Thoughts on Jahri Evans Joining the Seahawks
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News broke yesterday that former All-Pro guard Jahri Evans agreed to a deal with the Seahawks. Adding a veteran of his pedigree a week into camp set off a series of theories about what it meant and who it may affect. Fans are right to wonder about the move. John Schneider and Pete Carroll do not sign veteran players without a clear plan in mind, and accomplished players like Evans do not sign deals just for the glory of training camp. Let’s take a look at the things each side likely are hoping for.

What the Seahawks want (most likely to least likely)

 1. Teach youngsters how to be professionals

Mark Glowinski, Rees Odhiambo, Germain Ifedi, and Joey Hunt have a combined one NFL start between them. Justin Britt has his hands full learning the center position. Garry Gilliam is entering just his second season as a starter, and his first as a left tackle. J’Marcus Webb is battling to earn his spot, and may not have come into camp in the best shape. Not to mention, Webb and fellow veteran Bradley Sowell have never accomplished much in their careers.

Evans has 6 Pro Bowl trips, 4 1st Team All-Pro selections, and 1 2nd Team All-Pro selection in his career. It is fair to question whether he still has it. There is no question that he once did. Someone in that room needs to help these young players form the right habits and prepare for games the right way. People overrate “leadership” as a characteristic when trying to guess about roster decisions. Carroll and Schneider have consistently kept the best players, and rarely hang onto a veteran simply due to their perceived value as a leader.

Still, this offensive line has the potential to make or break the season for the Seahawks. Coaches can only do so much. A player like Evans can help from within.

2. Challenge for a backup role

The guards most likely to make this team right now are Glowinski, Ifedi, Odhiambo, and either Will Pericak or Kristjan Sokoli. The first three are locks. That last spot is open. Carroll and Schneider would probably love to see Evans come aboard for that final guard spot as a reserve. It is unclear Evans would be interested in that.

3. Challenge for a starting role

Many people immediately assumed this is why the Seahawks signed him. I’m not so sure. They want to keep Ifedi where he is so that he can succeed and gain confidence. They definitely want to keep Glowinski where he is. Unless the Seahawks are inventing the three-guard lineup in the NFL, Evans is going to have a hard time breaking the starting lineup. He likely would need to prove without a doubt that he is one of the five best linemen to force Seattle to consider shifting Ifedi outside to right tackle.

What Evans wants

1. A starting role on a Super Bowl team

Beset by injuries the past couple of years, Evans most likely wants to prove he still can play the game at a high level, and wants to do so for a championship team. He has to know that the competition will be difficult. You can excuse him if he thinks nobody can compete with him if he is right.

2. Nothing else

Players do not like training camp. Veterans like it the least. Evans has made a ton of money and been recognized as one of the best players in football for a decade. There is a real question about whether he would be open to the idea of sitting on the bench for a season making what is probably a veteran’s minimum contract when he could choose retirement instead. This is where what Seattle wants may not mesh with what Evans expects.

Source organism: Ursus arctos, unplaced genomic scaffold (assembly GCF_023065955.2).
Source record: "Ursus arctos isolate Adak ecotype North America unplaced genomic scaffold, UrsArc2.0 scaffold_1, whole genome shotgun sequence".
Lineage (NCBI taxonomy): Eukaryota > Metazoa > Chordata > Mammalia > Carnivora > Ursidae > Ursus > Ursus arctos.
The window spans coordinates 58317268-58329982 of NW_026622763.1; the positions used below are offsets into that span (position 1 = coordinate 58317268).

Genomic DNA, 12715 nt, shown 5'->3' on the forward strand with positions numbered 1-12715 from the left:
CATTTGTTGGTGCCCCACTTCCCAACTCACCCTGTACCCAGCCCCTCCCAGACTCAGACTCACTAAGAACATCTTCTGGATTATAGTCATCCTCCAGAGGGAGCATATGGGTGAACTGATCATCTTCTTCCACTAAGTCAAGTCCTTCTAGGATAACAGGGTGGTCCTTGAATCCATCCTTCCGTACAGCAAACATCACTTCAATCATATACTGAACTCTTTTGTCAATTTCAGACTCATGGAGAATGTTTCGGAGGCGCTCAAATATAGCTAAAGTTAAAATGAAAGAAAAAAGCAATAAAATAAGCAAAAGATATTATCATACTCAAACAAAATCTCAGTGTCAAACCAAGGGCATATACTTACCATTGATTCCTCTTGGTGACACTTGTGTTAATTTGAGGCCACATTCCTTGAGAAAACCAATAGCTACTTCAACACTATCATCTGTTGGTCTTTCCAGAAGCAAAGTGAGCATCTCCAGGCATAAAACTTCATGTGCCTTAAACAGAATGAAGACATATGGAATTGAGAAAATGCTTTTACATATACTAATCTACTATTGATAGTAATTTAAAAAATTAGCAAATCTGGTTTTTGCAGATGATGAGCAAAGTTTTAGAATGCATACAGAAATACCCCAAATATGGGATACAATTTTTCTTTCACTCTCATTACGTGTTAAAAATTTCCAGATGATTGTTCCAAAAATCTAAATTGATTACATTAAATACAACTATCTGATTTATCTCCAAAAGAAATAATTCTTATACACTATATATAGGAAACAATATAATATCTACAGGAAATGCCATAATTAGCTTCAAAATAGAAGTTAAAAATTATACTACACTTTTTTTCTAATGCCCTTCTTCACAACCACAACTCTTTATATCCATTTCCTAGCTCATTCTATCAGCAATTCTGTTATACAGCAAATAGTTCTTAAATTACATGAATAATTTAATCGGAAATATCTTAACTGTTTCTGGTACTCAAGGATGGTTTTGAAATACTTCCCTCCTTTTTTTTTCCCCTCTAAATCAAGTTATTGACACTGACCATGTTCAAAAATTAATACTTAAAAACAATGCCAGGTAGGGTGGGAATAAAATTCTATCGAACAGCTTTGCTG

My take

The assumption is that Evans is now part of the Seahawks 2016 plans. That might be premature. The most likely place Evans would find himself on the depth chart when the season begins is as a reserve guard. Should that become reality, there will be a decision point for Evans about whether that is something he would be willing to do for the first time in his career. That could lead to another brief stint for a veteran in Seahawks training camp like Terrell Owens and Antoine Winfield. That would mean Seattle would at least get a few weeks of him teaching up the youngsters, so the Seahawks get something out of it.

The flip side would be that either Evans forces his way into the starting lineup or is willing to play a backup role. Either would be a huge win for the Seahawks.

6 Responses

  1. Dan Barber

    Wow. That’s quite a take. He could start or not. Is there any possibility that you ignored?

  2. pkgoode

    I would not count out Evans as the starter at RT or even center.

    Yes, he’s never played center. But Evans also has Pro Bowl talent, plus I doubt that making line calls would be much of a challenge to him.

    I have heard nothing to make me think that Britt is taking control, PC clearly is not sold on Lewis as a starter, and Hunt is an undersized 7th-round rookie.

    Max Unger made the switch from guard to center pretty smoothly (as did Robbie Tobeck), and he was a lot less experienced than Evans. It could happen.

  3. Josiah White

    I think it’s already safe to pencil him in as a starting guard. Just like, when they were healthy, Unger would always be penciled in as the starting C, and Okung as the starting OT.

    Which would you rather have? Our current situation, where all 5 positions are in flux until the end of preseason, or a better situation, where only 4 positions are in flux? Having at least one guy who’s guaranteed to start is a foundation to build the rest of the line around.

    • pkgoode

      It’s just that Glowinski and Ifedi have gotten the best notices so far.

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